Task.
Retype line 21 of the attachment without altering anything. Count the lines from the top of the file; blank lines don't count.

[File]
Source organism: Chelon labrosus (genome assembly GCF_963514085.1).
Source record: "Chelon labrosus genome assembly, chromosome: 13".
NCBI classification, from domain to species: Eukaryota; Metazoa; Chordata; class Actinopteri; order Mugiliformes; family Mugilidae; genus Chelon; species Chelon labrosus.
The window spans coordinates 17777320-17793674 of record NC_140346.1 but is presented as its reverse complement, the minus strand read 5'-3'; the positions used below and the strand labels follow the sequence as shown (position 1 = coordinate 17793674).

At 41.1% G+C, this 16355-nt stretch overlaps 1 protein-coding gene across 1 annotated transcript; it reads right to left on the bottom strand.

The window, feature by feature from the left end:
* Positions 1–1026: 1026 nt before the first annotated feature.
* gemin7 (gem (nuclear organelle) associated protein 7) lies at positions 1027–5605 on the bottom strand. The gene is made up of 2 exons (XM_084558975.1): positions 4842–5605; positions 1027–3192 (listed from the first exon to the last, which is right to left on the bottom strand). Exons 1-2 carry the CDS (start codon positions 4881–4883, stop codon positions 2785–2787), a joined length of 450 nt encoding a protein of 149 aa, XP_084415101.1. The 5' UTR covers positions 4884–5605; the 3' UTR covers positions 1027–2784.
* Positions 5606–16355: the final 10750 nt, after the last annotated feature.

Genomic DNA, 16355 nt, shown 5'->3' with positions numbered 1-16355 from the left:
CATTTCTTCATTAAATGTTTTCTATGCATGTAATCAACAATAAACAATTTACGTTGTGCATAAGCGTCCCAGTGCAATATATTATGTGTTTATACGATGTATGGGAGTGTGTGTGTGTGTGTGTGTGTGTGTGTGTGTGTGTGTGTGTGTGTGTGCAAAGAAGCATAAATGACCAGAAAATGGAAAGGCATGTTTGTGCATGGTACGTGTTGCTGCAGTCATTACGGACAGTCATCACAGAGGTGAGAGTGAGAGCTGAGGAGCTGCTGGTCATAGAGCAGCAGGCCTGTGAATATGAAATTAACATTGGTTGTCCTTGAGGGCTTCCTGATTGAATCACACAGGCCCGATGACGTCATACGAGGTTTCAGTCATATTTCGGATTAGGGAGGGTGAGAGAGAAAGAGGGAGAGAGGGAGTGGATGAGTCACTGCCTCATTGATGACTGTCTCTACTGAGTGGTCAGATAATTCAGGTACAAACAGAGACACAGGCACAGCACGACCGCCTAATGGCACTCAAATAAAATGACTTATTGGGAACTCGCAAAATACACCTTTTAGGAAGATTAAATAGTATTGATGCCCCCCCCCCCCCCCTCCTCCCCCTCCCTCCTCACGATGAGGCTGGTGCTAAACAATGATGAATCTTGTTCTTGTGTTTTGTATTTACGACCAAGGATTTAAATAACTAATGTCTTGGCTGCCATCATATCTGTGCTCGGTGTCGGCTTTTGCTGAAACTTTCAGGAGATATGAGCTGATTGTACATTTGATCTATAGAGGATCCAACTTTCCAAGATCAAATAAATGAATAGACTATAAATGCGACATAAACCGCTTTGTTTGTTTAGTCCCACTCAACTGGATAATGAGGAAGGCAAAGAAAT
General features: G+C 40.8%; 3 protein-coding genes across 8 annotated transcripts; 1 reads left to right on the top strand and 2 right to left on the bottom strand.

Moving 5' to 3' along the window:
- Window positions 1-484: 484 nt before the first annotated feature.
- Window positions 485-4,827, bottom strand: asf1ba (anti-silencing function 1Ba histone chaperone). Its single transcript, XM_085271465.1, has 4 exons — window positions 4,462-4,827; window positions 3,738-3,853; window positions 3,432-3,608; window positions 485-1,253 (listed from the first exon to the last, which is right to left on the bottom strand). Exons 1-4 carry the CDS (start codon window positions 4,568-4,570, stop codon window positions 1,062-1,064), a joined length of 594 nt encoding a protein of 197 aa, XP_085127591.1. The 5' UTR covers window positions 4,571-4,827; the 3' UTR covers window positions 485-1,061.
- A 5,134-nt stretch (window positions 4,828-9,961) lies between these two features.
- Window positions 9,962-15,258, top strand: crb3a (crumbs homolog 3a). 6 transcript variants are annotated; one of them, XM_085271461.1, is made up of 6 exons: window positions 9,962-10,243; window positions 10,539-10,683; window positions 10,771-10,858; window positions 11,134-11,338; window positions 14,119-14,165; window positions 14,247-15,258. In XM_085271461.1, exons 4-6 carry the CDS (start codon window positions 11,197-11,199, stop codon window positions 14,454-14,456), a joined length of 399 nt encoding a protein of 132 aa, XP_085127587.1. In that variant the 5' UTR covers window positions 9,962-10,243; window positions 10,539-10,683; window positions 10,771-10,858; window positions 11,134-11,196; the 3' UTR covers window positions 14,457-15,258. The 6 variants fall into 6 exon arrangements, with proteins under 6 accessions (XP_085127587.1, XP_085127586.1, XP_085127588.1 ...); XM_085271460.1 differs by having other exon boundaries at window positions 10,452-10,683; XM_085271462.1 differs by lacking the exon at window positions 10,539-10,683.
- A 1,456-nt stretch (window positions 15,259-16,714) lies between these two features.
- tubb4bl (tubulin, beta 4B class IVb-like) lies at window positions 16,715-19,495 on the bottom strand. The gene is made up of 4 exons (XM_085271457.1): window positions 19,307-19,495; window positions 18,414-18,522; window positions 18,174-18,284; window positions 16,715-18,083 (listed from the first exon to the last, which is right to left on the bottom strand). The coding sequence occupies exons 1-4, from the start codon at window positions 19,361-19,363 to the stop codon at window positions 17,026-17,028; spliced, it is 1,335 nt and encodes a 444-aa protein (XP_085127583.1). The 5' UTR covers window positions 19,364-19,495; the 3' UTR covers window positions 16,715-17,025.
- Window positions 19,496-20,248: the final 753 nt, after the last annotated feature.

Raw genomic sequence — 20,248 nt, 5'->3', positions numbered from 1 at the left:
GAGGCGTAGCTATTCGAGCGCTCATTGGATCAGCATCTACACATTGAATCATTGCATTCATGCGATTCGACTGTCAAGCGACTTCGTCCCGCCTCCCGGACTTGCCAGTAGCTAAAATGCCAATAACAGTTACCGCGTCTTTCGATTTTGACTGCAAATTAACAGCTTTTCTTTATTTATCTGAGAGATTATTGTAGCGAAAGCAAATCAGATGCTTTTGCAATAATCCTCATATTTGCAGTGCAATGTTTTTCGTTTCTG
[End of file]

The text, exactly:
Raw genomic sequence — 20,248 nt, 5'->3', positions numbered from 1 at the left: